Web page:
Tuesday, July 16, 2013

Which Way To Go

On October 9, 2012, Malala Yousafzai, a Pakistani 15-year-old was shot by a Taliban gunman as she rode the bus home from school. Many of you probably know her story, but for those who don't, this was a girl who was already an internationally known activist, having started blogging in 2009 for the BBC about every day life under Taliban rule, anonymously at first. By 2011 her activism against the Taliban, and specifically its attempts to deny education to girls, inspired Desmond Tutu to nominate her for the International Children's Peace Prize. When the gunman boarded the bus, he asked for her by name, "Which one of you is Malala?" before shooting her in the head and neck. Presidents and prime ministers, rock stars and movie stars have celebrated her for her activism and courage. And she has only just this month turned 16.

Honestly, I was only vaguely aware of her story until yesterday. Most days, Malala and the Swat region of Pakistan seem far away, both physically and culturally. I knew that a girl had been shot for wanting to go to school. What I hadn't known was that she had already made an international name for herself as an advocate for education, children, and women prior to the tragedy, that she was no stranger to death threats, that she and her family had been standing up every day to the very terrorists that some of us in America, half way around the world, fear so much that we've been willing to sacrifice some of our freedoms.

I occasionally write here about my opposition to spanking or corporate-style school "reforms" or in favor of gun control and people write back to tell me how brave I am for doing so. I am not brave, not in comparison to someone like this. But it makes me wonder how far away we've strayed from our democratic ideals, how unskilled we've become in exercising our citizenship, how threatening the American version of the Taliban (backed not so much by guns, but rather by the equally brutish power of money) have become if what I do can be called brave in the same universe as this girl.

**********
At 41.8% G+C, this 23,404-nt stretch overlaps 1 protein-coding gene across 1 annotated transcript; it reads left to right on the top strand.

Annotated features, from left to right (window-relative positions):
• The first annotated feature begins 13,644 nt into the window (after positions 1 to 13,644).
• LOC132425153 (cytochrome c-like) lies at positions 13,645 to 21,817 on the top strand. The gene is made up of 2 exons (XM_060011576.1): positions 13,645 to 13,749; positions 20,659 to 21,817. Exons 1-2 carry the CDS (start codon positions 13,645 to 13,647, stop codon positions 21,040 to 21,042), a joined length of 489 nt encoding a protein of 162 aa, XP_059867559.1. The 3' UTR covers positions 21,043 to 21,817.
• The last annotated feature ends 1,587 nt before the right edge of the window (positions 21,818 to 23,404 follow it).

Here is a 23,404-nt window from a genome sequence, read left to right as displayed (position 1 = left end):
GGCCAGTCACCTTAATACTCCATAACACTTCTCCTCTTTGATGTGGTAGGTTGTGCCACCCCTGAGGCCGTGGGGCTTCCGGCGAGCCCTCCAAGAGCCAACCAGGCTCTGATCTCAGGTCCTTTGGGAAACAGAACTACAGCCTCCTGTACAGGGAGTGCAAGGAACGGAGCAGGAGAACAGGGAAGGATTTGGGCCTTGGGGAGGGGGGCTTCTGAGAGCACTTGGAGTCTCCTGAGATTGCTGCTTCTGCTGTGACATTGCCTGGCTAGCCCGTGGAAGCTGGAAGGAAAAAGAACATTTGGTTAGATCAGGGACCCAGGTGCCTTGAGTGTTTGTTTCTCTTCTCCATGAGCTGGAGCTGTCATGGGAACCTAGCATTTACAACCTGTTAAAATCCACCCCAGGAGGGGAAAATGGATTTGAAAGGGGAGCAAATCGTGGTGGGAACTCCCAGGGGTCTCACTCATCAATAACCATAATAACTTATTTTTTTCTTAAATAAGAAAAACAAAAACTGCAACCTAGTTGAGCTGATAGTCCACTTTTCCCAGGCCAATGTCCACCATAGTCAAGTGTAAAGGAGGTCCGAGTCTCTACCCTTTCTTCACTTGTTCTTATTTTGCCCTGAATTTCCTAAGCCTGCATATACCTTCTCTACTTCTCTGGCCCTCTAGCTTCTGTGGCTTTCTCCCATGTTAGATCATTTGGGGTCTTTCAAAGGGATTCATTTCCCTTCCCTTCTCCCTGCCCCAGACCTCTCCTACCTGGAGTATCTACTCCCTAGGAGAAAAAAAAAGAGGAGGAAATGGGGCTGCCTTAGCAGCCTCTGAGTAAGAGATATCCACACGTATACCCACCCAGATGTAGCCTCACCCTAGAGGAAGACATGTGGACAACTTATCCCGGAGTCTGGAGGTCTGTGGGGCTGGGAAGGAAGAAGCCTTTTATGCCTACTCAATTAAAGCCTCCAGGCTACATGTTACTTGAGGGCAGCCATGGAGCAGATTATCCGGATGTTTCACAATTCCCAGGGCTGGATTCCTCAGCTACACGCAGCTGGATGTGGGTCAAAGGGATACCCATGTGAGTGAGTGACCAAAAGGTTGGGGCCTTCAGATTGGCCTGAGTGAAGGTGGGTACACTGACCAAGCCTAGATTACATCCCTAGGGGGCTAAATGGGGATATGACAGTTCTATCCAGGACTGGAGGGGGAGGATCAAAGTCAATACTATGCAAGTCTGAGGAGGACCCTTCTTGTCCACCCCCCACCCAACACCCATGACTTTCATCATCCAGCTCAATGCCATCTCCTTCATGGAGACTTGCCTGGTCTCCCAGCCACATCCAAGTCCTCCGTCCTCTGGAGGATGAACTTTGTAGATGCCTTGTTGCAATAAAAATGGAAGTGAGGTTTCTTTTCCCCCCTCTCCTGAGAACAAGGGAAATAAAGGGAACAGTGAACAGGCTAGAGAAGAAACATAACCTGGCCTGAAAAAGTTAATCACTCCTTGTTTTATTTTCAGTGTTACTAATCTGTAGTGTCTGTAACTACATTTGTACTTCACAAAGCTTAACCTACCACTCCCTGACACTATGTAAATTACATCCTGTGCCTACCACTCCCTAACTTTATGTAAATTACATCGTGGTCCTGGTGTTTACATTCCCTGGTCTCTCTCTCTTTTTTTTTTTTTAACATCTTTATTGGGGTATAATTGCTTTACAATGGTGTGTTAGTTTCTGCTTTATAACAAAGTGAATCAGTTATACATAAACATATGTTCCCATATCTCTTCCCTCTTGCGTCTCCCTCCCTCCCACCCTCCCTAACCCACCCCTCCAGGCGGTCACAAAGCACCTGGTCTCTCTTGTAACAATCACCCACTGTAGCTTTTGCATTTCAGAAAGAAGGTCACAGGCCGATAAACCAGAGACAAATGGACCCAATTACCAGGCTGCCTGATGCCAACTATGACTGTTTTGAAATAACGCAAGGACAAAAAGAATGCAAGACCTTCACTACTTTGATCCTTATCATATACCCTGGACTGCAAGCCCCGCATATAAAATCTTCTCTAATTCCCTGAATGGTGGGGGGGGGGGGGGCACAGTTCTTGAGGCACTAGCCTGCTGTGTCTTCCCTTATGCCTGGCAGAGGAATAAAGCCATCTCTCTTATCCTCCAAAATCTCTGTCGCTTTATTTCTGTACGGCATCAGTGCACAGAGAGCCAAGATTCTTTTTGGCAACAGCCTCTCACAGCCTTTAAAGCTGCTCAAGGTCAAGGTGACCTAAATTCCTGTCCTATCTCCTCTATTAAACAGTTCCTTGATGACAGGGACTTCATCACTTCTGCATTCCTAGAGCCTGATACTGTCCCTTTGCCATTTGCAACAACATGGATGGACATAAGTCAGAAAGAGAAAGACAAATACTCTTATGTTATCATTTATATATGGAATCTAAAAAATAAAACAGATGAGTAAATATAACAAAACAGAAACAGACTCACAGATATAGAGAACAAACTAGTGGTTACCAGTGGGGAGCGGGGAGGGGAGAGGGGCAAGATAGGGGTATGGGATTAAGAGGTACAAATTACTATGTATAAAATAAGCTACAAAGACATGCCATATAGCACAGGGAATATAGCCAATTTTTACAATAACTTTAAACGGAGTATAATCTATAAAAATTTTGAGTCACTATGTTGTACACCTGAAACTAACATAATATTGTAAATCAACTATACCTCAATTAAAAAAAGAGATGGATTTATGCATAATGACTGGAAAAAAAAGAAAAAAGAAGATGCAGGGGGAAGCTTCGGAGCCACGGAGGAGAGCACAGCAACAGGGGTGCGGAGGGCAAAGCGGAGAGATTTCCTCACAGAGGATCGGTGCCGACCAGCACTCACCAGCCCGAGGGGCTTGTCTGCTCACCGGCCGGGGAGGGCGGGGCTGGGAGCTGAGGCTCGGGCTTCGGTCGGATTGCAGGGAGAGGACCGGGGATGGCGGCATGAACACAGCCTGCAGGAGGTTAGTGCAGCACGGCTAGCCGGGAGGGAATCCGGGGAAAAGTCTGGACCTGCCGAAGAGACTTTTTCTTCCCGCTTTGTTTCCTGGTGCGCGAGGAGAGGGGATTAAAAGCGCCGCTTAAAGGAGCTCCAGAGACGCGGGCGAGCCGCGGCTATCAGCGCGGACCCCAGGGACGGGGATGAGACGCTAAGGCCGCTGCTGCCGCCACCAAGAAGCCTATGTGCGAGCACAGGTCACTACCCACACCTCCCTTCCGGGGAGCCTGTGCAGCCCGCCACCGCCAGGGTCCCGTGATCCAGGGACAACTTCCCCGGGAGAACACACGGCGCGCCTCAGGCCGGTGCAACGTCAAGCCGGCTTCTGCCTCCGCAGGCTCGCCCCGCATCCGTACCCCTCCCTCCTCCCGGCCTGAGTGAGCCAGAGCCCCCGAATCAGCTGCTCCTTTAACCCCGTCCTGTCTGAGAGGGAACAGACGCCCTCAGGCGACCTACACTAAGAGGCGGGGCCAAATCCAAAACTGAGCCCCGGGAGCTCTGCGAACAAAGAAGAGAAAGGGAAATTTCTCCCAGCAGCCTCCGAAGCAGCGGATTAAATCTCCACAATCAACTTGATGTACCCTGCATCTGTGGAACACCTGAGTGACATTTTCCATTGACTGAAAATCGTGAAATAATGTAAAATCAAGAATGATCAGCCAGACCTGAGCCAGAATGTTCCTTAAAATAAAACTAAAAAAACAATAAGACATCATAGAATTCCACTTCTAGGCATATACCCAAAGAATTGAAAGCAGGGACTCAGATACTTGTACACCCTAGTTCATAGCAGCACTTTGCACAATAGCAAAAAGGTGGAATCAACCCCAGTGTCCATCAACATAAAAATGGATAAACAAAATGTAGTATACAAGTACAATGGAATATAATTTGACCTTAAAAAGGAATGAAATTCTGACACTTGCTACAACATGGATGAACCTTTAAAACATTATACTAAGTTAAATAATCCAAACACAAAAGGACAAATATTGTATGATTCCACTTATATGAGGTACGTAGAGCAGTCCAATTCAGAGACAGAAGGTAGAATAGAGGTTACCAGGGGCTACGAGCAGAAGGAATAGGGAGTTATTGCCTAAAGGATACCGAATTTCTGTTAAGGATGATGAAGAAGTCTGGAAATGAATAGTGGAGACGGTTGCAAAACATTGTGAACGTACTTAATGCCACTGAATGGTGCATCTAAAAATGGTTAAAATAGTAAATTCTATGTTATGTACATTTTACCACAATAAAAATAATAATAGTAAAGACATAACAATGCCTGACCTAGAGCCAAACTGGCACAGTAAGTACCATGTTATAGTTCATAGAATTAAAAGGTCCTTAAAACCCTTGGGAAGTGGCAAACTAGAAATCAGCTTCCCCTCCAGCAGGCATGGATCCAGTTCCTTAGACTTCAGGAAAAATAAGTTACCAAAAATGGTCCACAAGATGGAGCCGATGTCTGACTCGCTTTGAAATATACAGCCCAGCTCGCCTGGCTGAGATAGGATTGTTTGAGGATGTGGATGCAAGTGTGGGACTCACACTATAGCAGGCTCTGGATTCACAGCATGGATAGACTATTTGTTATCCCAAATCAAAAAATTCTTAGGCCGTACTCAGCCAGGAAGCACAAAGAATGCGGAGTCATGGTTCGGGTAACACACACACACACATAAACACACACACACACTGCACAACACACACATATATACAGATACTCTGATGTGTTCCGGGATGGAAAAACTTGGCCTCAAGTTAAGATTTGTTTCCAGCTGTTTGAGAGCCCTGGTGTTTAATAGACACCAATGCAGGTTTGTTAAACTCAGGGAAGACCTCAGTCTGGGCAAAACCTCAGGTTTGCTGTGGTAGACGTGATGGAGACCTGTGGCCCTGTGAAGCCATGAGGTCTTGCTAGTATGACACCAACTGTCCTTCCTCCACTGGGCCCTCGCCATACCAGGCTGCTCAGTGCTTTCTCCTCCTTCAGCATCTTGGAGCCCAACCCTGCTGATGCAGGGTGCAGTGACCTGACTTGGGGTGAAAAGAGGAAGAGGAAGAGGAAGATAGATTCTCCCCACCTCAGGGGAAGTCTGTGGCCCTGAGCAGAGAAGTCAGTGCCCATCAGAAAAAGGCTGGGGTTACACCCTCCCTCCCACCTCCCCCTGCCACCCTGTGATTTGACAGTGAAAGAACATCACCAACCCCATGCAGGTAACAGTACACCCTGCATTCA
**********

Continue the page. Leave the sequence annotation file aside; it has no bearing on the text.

A friend made me aware of this speech (embedded below) that Malala recently gave at the United Nations, which is why I spent time yesterday pouring over her story. As I listened to her speak, I found myself crying, as I'm sure you will. I was moved by her words, of course, by her passion, and yes, by her courage, but I was mostly struck by the straight-forward simplicity of her words. I don't want to use the world "childlike" because of it's negative connotations, but it is childlike, in the best sense of that word, in its clarity of logic and purpose, un-muddled by the prejudice and doubt that too often characterizes the thinking of adults.

I learned that she once served as the chairperson for something called the District Child Assembly, a body, one of many I assume, set up to give children a voice in the Pakistani democracy. Watching her speak so confidently at the UN, seeing her surrounded by earnest-faced adults who applauded her, finishing with a standing ovation, a utopian vision came to me of a world in which assemblies of children made all the big decisions, painting in simple, broad strokes their collective vision, leaving implementation up to the adults, always accountable to the child assembly. Of course, it's only a dream, but I don't think a crazy one. Youth are usually at the vanguard of big change, seeing far more clearly, and with far less rancor, than the adults about such things as ending wars, equality, caring for the sick, and elevating the poor. Polls consistently show that children have far more compassion for their fellow man, far more tolerance, and a far greater belief in our ability to rise up from the muck in which adults too often wrestle. Call it the hopefulness of youth if you will, but I would rather be lead by this, than the cynicism of adulthood.

The word "utopia" has a double meaning, referring to both a "good place" as well as "no place," or an impossible place. When I listen to children like Malala speak, however, it occurs to me that a third meaning is possible: utopia as a direction. This is why I always really listen to children, not so much for the great oratory or brilliant ideas, but rather because they can reliably point me which way to go.

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